Does Functional Electrical Stimulation for Foot Drop Strengthen Corticospinal Connections?By Everaert, Dirk G.; Thompson, Aiko K.; Chong, Su Ling; Stein, Richard B.; Neurorehabilitation and Neural Repair,
Publication Date: October 27, 2009 (Online First)
Study explored the effect of long-term use of a foot drop stimulator applying functional electrical stimulation (FES) on residual corticospinal connections in people with central nervous system disorders. Participants were 10 individuals with nonprogressive disorders such as stroke and 26 with progressive orders including multiple sclerosis (MS). Participants used a foot-drop stimulator for 3 to 12 months while walking in the community. Walking performance and electrophysiological variables were measured before and after FES use. From the surface electromyogram of the tibialis anterior muscle, the following were measurements were taken: (1) motor-evoked potential (MEP) from transcranial magnetic stimulation over the motor cortex, (2) maximum voluntary contraction (MVC), and (3) maximum motor wave (Mmax) from stimulating the common peroneal nerve. After using FES, MEP and MVC increased 50 percent and 48 percent, respectively, in the nonprogressive group, and 27 percent and 17 percent in the progressive group; these significant changes were positively correlated. Walking speed increased with the stimulator off, considered a therapeutic effect, by 24 percent in the nonprogressive and by 7 percent in the progressive group. The changes in Mmax were small and not correlated with changes in MEP. The study concludes that, based on the increases in MVC and MEP, regular use of a foot-drop stimulator strengthens activation of motor cortical areas and their residual descending connections, which may explain the therapeutic effect on walking speed.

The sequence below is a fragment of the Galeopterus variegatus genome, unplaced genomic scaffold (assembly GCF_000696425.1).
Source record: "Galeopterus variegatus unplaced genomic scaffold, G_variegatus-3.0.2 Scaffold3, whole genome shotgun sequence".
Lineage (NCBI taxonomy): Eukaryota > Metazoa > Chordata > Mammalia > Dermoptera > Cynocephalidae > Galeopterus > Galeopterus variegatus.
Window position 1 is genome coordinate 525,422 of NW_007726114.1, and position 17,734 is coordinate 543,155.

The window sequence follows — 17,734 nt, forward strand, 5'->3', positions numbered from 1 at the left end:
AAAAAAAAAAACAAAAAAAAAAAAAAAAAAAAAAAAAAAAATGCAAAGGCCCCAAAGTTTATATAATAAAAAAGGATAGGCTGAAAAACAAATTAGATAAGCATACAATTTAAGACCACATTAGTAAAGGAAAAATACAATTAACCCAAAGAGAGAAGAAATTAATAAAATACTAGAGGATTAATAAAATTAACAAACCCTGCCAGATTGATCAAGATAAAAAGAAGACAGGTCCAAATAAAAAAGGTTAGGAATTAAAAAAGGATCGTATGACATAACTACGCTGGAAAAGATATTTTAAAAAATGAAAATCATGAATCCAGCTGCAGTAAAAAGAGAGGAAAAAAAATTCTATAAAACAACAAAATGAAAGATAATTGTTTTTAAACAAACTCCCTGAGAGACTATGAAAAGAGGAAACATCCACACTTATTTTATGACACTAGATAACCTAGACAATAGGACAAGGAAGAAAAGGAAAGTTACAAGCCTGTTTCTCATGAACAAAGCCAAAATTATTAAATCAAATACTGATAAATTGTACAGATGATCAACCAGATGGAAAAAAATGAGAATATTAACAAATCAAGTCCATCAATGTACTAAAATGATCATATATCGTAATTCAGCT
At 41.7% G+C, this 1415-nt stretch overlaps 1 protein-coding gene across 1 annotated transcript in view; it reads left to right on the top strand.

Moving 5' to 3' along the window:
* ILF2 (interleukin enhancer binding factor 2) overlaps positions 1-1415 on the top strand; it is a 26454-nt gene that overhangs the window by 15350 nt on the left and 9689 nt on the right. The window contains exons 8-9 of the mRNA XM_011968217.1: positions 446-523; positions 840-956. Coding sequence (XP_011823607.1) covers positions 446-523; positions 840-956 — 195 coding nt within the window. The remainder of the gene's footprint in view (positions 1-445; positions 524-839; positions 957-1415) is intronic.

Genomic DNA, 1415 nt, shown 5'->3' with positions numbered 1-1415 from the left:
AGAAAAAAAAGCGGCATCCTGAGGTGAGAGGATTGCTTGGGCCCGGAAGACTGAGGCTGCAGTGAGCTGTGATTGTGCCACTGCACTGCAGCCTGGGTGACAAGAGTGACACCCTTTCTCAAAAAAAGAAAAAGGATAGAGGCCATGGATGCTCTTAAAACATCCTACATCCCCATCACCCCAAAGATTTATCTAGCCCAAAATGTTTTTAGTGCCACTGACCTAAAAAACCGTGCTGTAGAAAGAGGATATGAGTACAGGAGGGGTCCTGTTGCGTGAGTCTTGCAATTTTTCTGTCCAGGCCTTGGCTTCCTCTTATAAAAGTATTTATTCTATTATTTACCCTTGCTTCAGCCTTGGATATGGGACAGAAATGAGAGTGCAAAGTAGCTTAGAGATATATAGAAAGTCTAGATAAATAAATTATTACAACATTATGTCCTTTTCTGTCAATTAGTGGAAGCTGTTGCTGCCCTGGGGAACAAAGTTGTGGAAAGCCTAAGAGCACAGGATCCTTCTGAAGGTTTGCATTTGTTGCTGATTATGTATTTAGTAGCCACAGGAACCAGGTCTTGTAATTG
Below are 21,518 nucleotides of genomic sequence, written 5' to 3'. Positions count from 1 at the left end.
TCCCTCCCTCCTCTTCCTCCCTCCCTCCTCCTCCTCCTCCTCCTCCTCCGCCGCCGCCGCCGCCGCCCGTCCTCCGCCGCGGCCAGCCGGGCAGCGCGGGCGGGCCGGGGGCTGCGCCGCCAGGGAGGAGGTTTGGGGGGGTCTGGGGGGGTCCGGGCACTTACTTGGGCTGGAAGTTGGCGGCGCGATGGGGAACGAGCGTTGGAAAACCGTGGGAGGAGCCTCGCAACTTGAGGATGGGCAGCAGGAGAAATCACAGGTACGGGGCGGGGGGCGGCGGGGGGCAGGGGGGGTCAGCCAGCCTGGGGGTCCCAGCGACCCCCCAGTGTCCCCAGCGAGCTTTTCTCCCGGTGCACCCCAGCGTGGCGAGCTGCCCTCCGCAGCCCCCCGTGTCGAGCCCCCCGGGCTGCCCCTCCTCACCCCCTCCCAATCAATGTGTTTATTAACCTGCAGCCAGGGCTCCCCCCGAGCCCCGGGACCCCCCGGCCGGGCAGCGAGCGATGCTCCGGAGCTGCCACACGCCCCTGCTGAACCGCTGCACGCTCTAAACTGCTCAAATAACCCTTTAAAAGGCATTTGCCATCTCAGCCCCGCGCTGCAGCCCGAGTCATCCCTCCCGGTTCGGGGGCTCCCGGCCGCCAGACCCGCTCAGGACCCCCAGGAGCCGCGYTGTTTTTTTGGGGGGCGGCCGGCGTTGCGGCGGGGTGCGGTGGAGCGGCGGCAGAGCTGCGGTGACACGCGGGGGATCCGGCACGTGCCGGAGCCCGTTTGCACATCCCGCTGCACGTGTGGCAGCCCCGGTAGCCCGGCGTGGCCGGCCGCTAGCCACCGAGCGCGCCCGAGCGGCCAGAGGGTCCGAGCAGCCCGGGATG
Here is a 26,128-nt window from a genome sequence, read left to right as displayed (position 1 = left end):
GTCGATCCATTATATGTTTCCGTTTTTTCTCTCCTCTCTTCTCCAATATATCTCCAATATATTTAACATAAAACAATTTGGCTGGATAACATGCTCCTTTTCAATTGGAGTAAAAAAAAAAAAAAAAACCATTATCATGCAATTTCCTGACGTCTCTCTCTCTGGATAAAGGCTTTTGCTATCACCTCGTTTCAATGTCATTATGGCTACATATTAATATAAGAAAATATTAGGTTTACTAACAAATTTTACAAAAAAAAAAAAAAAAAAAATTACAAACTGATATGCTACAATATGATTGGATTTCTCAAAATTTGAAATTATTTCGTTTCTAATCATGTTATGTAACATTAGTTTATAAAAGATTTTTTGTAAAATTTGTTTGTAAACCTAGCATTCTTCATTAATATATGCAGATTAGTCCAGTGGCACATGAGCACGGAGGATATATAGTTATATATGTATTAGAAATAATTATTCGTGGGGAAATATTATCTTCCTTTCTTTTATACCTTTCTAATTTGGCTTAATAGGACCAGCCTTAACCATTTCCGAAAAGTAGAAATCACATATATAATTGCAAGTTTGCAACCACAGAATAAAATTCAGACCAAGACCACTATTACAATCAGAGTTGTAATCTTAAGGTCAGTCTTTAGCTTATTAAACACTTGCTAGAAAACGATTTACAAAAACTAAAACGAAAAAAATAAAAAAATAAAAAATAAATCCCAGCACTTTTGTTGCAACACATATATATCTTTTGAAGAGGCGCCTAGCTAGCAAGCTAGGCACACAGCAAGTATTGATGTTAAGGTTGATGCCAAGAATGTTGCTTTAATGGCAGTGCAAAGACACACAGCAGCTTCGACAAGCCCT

Published by: Sage Publications (Website:http://www.sagepub.com)
American Society of Neurorehabilitation (Web Site: http://www.asnr.com )
Link to text: http://nnr.sagepub.com/cgi/rapidpdf/1545968309349939v1